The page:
The shows leads are fantastic. David Angland takes the part of Mephistopheles with a fastidiousness that adds chills. There’s a wicked sense of humour and careful reminders of what’s at stake. As Faustus’ sprit servant, he’s never too familiar – Angland shows an effective contempt for the Doctor. But, of course, it’s Faustus’ show and, taking the lead, Jamie O’Neill could be forgiven for the sin of pride.

O’Neill doesn’t leave the stage during the entire 90 minutes. While managing to convey plenty of awe, as well as passion and fear, this is a remarkably restrained performance. Every movement is measured, and Faustus seldom acts without thinking. And that’s important – Faustus is an intellectual and this is a cerebral play. That this aloof doctor can also connect to the audience and show increasing desperation is a fantastic achievement, making O’Neill heavenly casting for an out-of- this-world show.

Until 1 October 2022

www.southwarkplayhouse.co.uk

Photos by Charles Flint

“Ride” at the Charing Cross Theatre

What a story! This new musical from Freya Catrin Smith and Jack Williams is about the life of Annie Londonderry (née Kopchovsky), who cycled around the world in 1895 and then became a journalist. 

The clever book makes the most of her adventures and draws important points about privilege along the way. The device of Annie pitching to newspaper editors is skilfully managed by director Sarah Meadows, utilising Amy Jane Cook’s clever set and costume designs.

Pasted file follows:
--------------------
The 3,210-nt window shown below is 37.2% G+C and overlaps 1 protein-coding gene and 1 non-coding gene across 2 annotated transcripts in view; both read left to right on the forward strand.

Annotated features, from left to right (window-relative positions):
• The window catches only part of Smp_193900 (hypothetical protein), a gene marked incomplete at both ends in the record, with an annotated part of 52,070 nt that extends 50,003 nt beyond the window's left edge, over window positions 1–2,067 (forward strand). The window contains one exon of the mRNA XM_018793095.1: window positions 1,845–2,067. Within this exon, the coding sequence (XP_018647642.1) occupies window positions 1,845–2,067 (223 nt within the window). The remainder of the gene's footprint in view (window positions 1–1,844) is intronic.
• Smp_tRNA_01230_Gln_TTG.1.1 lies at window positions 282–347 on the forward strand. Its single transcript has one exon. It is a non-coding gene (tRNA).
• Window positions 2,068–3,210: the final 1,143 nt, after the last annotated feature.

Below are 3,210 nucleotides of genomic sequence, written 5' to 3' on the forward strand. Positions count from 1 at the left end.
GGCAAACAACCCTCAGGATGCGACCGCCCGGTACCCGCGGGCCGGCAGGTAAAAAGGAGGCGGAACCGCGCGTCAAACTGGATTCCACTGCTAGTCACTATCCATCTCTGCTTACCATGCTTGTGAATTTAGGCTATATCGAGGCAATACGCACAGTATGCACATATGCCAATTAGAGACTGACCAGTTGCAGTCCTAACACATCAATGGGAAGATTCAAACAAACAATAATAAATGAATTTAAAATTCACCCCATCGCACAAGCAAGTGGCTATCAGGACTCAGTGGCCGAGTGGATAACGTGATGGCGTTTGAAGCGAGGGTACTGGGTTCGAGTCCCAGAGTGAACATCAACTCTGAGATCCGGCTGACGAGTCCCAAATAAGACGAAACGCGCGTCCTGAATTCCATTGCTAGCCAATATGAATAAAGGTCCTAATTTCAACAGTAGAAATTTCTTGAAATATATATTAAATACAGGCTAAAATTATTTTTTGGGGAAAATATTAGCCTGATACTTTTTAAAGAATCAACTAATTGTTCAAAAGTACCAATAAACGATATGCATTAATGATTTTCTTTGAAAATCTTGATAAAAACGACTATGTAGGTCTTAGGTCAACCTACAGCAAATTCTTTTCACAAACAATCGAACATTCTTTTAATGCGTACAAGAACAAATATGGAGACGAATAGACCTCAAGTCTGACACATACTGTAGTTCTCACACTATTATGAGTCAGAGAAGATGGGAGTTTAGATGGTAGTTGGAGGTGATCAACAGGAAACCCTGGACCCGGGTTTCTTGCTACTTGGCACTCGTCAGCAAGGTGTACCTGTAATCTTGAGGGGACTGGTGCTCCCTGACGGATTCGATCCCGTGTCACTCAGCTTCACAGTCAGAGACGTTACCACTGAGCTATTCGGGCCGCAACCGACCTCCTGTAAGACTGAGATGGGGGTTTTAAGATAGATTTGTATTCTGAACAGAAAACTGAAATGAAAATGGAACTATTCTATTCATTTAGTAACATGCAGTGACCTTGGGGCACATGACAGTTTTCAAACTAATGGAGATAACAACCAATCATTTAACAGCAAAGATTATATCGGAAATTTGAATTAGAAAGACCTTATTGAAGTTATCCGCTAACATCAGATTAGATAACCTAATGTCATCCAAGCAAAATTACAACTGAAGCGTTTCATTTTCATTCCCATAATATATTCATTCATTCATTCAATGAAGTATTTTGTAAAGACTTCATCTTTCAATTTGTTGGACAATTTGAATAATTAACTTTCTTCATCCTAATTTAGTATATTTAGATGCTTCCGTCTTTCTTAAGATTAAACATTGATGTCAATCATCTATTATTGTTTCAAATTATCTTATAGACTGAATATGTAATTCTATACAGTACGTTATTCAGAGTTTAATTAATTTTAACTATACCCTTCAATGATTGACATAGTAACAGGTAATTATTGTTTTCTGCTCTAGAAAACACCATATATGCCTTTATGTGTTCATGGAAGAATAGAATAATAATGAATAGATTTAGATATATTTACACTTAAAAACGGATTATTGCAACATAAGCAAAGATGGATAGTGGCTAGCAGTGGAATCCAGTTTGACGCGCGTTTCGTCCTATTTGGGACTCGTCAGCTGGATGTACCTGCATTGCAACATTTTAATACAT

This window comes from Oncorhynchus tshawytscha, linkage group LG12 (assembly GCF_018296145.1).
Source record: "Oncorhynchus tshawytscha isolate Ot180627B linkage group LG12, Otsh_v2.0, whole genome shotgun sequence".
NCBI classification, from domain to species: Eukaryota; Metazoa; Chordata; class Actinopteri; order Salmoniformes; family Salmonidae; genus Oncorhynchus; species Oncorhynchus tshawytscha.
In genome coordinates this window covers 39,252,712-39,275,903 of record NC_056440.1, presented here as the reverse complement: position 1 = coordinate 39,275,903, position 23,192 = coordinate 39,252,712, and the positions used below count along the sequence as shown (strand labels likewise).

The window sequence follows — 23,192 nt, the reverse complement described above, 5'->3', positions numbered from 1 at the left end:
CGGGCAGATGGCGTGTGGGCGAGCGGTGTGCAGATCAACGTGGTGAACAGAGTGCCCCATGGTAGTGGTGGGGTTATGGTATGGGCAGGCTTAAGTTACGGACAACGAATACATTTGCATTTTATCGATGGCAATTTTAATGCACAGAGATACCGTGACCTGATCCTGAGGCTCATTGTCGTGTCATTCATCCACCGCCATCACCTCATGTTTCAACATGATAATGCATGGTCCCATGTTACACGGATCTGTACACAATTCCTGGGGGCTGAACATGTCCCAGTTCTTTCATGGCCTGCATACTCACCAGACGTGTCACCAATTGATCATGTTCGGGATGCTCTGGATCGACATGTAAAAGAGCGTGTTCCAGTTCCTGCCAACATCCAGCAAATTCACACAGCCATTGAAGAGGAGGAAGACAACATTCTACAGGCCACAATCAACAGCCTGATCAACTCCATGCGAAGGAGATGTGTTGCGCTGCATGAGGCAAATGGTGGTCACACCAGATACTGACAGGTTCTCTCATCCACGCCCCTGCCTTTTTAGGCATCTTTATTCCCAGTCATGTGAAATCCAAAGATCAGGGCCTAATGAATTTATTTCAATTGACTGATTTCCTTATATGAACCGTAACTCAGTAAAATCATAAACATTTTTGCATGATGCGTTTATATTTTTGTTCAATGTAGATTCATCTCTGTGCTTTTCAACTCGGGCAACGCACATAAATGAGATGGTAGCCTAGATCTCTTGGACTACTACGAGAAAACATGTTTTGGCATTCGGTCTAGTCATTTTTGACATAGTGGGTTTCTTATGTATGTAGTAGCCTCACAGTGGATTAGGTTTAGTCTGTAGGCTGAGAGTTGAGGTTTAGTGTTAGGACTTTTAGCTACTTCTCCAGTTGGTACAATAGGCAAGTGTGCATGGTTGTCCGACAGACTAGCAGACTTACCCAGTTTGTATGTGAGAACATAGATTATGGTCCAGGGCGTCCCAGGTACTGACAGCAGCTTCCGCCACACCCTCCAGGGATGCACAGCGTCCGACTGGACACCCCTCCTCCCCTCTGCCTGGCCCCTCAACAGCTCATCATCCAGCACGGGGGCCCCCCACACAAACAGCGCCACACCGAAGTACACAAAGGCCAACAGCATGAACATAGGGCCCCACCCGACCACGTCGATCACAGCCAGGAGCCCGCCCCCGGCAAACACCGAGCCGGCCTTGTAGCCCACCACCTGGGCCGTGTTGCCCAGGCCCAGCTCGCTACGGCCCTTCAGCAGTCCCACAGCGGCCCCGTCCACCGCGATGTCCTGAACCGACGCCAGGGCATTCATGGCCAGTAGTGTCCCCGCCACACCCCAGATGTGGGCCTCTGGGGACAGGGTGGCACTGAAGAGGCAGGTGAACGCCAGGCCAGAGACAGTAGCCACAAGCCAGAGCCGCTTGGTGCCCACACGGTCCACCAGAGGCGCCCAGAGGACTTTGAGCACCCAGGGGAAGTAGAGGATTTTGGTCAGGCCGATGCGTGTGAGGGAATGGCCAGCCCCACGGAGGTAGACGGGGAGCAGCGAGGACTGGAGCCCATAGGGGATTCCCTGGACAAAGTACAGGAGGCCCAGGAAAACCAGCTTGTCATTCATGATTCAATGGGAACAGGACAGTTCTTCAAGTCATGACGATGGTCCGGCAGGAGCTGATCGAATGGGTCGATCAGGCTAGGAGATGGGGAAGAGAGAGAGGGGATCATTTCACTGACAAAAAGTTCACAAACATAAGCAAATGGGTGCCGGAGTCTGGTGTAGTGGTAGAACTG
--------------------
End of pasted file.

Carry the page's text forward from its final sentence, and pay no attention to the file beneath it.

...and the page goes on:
The music is good, maybe pleasing more than memorable. The score is eclectic with a light period touch. And the lyrics are excellent – not just for their superb geographical rhymes, but by being consistently smart, unshowy, thought provoking and easy on the ear. I haven’t heard new songs this good in a long time.

What a woman Annie was. As a working-class Jewish immigrant in America, the odds were against her. But Smith and Williams tackle her potential role as an inspirational figure intelligently… because Annie made some questionable choices and was a liar. Or at least a shameless salesperson, ready to sing Everybody Loves a Lie with a smile on her face. And the show is better for her cynicism – Annie’s tall tales feel like a present Smith and Williams enjoying playing with.

The character is a gift to a performer, too – what a role! This troublemaker and trailblazer is brought to the stage by Liv Andrusier doing a great job with those fabulous lyrics and enforcing the impression of a woman who is enticing and complex. It’s all energy at first, which Andrusier makes infectious. Then there’s swooning romance. And, as we learn more about Annie’s difficult life, great pathos. It’s quite the journey, but Andrusier makes it look easy.